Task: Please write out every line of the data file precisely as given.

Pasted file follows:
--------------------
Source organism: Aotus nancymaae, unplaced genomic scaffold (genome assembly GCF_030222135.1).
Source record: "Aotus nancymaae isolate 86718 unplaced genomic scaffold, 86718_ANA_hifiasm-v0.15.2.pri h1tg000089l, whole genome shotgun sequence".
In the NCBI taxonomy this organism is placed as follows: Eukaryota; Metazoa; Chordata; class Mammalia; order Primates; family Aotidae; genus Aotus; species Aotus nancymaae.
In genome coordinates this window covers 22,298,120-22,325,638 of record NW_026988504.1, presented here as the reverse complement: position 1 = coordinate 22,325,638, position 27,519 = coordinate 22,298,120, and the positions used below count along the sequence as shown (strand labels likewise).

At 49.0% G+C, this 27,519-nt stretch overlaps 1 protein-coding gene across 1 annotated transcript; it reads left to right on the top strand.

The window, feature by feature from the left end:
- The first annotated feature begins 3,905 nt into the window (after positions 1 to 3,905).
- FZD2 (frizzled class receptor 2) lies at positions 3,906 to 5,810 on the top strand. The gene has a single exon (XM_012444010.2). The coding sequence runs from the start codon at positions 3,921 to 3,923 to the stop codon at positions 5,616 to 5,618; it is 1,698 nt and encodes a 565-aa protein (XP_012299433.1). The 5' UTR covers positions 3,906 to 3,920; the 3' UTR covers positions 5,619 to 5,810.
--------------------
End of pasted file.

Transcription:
Source organism: Aotus nancymaae, unplaced genomic scaffold (genome assembly GCF_030222135.1).
Source record: "Aotus nancymaae isolate 86718 unplaced genomic scaffold, 86718_ANA_hifiasm-v0.15.2.pri h1tg000089l, whole genome shotgun sequence".
In the NCBI taxonomy this organism is placed as follows: Eukaryota; Metazoa; Chordata; class Mammalia; order Primates; family Aotidae; genus Aotus; species Aotus nancymaae.
In genome coordinates this window covers 22,298,120-22,325,638 of record NW_026988504.1, presented here as the reverse complement: position 1 = coordinate 22,325,638, position 27,519 = coordinate 22,298,120, and the positions used below count along the sequence as shown (strand labels likewise).

At 49.0% G+C, this 27,519-nt stretch overlaps 1 protein-coding gene across 1 annotated transcript; it reads left to right on the top strand.

The window, feature by feature from the left end:
- The first annotated feature begins 3,905 nt into the window (after positions 1 to 3,905).
- FZD2 (frizzled class receptor 2) lies at positions 3,906 to 5,810 on the top strand. The gene has a single exon (XM_012444010.2). The coding sequence runs from the start codon at positions 3,921 to 3,923 to the stop codon at positions 5,616 to 5,618; it is 1,698 nt and encodes a 565-aa protein (XP_012299433.1). The 5' UTR covers positions 3,906 to 3,920; the 3' UTR covers positions 5,619 to 5,810.